Golden State Warriors, NBA Playoffs

Draymond Green is the main reason Golden State is winning without Kevin Durant

Subtract Kevin Durant and much of the talk surrounding the Golden State Warriors is about how the “Splash Brothers” can rewind time. How Steph Curry can re-shatter the 3-point field goas records. How Klay Thompson can regain a secondary-scoring role, heating up enough to perhaps score 30-plus in a quarter.

Less conversation, then, is given to Draymond Green. However, he is shouldering the load what may be their final stretch as currently constructed. In the playoffs, Green is averaging 13.3 points, 9.6 rebounds, and 8.0 assists. Yes, Curry is a revived MVP candidate and Thompson is locking-down Lillard while hitting a fair share of triples but don’t forget the impact of Playoff Draymond.

After all, he has recorded two triple-doubles in the past two games, adding to the Warriors’ 29-1 record when Green tallies a triple-double. While he has the second-highest net rating in the playoffs, rarely is the first-player — Kevon Looney ‚— on-the-court sans the core-four.

The Warriors forward’s statistics have accelerated since Durant went down with the calf strain. Each game he is more active than the last, capped off by an 18-point, 14-rebound, 11-assist night at Golden State finished off Portland. His statistics without Durant are 14.8 points, 11.4 rebounds, and 6.9 assists. And the Warriors are benefitting. After going 7-4 to start the postseason, they’ve won their past five, including ending the Rockets season in six and sweeping the Trail Blazers.

“I don’t even know what to say about Draymond,” Kerr said after Game 3 against Portland. “He was like a wrecking ball out there. He was just destroying everything in his path. The pace that he was generating was incredible, and it just seemed like he never got tired.”

While the length of their defense has significantly overpowered Damian Lillard (who reportedly separated his ribs), Golden State’s success is directly-tied to an uptick in passes. The drastic increase in Green’s touches and average dribbles and seconds per touch is largely due to the erasing of Durant-led late shot-clock high-post isolations.

Now the undoubted fulcrum of the offense, Green is finding Curry and Thompson more often. Green is more than capable of finding teammates running off-screens or low-post split passes:

However, that’s the simplest form of his passing skill set. When the player coming off-the-screen is defended, Green leads the screener with a pass:

Or if the shooter running off-the-screen is “top-locked” (face guarded), he makes a backdoor feed:

Statistically, he’s an elite passer, third in assist percentage for those who have played in 10 or more playoff games (behind Jokic and Harden). Approaching all-time-great passing territory, Green is one of three players to have an assist percentage of 29 or higher and turnover rate of 22 or lower, a historic feat Green has accomplished in back-to-back postseasons.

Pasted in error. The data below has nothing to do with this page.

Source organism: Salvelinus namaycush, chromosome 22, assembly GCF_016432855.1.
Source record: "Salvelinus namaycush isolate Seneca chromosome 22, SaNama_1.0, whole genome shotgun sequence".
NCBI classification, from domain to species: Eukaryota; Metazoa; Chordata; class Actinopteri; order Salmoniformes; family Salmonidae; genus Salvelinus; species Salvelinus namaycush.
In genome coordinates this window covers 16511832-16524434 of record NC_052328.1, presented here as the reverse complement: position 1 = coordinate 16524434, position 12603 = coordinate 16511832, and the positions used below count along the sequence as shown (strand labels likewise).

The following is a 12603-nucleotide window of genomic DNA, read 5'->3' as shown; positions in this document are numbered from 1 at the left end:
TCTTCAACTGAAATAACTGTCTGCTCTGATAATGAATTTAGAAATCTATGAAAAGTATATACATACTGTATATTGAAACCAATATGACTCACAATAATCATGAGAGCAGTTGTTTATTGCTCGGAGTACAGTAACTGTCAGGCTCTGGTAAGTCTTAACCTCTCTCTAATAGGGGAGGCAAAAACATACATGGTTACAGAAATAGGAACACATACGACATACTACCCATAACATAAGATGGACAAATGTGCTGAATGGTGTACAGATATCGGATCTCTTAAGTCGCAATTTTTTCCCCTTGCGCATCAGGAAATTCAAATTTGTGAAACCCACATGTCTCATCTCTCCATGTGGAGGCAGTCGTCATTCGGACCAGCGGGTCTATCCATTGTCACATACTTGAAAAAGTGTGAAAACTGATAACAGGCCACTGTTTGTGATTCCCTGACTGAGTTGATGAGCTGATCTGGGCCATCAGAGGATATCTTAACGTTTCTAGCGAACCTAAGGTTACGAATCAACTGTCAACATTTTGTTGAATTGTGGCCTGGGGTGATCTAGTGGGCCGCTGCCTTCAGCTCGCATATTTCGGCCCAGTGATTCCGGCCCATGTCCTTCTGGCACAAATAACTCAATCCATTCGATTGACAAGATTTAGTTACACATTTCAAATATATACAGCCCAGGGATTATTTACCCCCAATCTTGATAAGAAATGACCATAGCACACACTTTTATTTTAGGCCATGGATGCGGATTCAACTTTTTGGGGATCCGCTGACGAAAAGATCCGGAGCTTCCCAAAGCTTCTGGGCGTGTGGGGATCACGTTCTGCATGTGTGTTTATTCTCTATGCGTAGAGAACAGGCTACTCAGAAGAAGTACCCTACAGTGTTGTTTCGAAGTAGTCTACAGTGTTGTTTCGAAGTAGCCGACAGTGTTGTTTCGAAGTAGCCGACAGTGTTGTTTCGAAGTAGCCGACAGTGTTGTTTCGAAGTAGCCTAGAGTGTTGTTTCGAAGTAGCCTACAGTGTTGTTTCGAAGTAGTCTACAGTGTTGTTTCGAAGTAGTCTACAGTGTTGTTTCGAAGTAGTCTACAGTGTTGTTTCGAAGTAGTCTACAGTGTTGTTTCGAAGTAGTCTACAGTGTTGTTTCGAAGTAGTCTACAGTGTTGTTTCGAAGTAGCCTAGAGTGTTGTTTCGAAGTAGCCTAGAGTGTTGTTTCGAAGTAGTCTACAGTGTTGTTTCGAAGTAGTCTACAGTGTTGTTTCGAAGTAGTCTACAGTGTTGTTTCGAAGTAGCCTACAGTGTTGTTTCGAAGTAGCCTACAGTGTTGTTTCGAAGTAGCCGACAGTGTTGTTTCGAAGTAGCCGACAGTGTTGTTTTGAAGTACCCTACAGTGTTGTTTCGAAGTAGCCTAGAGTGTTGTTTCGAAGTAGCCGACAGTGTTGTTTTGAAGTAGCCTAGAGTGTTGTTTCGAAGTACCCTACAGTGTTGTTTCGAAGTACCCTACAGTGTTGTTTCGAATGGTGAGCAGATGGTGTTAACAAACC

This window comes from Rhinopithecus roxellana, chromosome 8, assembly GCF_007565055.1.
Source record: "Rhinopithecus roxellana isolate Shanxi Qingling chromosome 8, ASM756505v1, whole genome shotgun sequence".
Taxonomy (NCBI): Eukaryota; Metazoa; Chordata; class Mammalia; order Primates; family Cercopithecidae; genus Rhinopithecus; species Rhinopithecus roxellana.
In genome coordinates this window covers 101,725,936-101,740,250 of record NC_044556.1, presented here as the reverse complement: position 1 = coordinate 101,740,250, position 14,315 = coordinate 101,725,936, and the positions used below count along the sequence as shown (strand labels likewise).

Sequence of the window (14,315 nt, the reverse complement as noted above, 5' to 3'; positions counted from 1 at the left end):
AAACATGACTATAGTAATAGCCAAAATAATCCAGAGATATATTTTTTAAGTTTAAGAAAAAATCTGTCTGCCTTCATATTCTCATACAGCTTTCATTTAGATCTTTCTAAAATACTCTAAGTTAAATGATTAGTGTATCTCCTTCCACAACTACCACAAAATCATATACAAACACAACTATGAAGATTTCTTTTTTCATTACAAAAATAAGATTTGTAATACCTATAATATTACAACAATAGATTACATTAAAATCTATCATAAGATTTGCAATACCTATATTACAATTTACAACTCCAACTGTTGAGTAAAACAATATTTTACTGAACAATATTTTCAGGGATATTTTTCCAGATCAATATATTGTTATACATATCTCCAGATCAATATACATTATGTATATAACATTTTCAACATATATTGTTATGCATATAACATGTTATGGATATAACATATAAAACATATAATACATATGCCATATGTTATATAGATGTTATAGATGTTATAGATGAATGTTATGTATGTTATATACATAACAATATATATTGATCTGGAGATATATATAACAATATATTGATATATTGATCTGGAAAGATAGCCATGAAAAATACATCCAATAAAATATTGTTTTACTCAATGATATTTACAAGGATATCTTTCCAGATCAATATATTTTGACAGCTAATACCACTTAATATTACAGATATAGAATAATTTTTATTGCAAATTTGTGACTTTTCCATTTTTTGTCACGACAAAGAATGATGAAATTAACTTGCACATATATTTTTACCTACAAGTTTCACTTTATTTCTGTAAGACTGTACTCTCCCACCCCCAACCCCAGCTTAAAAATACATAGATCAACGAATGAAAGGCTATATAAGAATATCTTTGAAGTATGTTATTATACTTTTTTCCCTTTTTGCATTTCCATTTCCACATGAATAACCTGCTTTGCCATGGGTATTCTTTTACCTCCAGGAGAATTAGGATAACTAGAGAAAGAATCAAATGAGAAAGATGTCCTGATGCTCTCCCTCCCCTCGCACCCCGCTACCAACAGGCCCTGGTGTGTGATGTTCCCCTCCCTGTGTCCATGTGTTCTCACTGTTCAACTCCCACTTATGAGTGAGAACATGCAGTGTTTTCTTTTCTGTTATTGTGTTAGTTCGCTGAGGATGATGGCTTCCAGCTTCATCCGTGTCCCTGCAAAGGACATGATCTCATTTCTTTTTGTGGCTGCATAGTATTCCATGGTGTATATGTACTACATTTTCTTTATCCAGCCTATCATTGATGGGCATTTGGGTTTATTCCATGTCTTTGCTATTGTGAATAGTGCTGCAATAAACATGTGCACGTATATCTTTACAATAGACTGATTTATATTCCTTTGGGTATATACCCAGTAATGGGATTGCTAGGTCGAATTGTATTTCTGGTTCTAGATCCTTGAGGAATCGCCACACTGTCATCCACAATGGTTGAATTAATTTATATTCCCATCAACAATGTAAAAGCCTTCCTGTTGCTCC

The Warrior forwards revolutionized the pick-and-roll with his ability to find shooters on the “short-roll”, which is essential given Curry is often double-teamed before Green can even set the screen:

Green’s incredible basketball IQ is on full display in the above clip. Once Zach Collins “blitzes” Steph Curry, Green “flashes” on the short-roll. Meanwhile, Meyers Leonard rotates up on help-side to confront Green and Hood rotates down to Looney, who stands in the dunker’s spot. Before Livingston finishes the easy layup, Green shovel-passes the ball and then shields Leonard, the second of his 12 assists in Game 3 (tied for the most of his playoff career).

Green is simply one of the best passing big men ever but his shot-profile has always been shaky. Any increase in 3-point shots invariably leads to a decline in 3-point percentage. Same goes for his free-throw stroke, the largest tell-tale sign of a shooter’s touch. This playoffs, though, he’s finally playing to his strengths. Sure, his 3-point percentage is a career-low, but Green has also nearly sliced his 3-point volume in half.

At the rim is where he’s inflicting damage, finishing layups and dunks at a career-high 76.5 percent in the playoffs. In addition, the floater range has transformed from his third most-efficient spot to second-most efficient.

How Green is finishing shots is cutting to the cup, be it in transition or half-court sets:

Those who lack a viable jump-shot need to compensate with finer details, such as a hyper-awareness when cutting. Green is no different. He is benefitting from the uptick in ball-movement with more of his field goals assisted (67.2% to 73.9%) since Durant went down with the injury.

For example, he optimizes the dunker’s spot:

And uses Curry’s gravity to slip the (inverse of sorts) low-post split:

Plus, Draymond Green’s defense has been normally staunch, helping stifle Portland’s guards. In short, he’s operating on another level for this Warriors team.

Next: The WNBA’s superstars of tomorrow are playing right now

Where is this coming from? He reportedly shed 23 pounds before the playoffs, which has seen a chiseled physique and unrelenting stamina. Green calls his fiancee and mom for advice on, yes, basketball. He credits his children for making him take a step back, which has decreased his technical count as a result. Whatever it is, the revamped Draymond has been the most important piece to the Warriors five-game winning streak.

Whether Kevin Durant is healthy for the finals might not matter; Green will tire Giannis out on both ends. The Warriors still have Curry and Thompson, but more importantly, Draymond Green.

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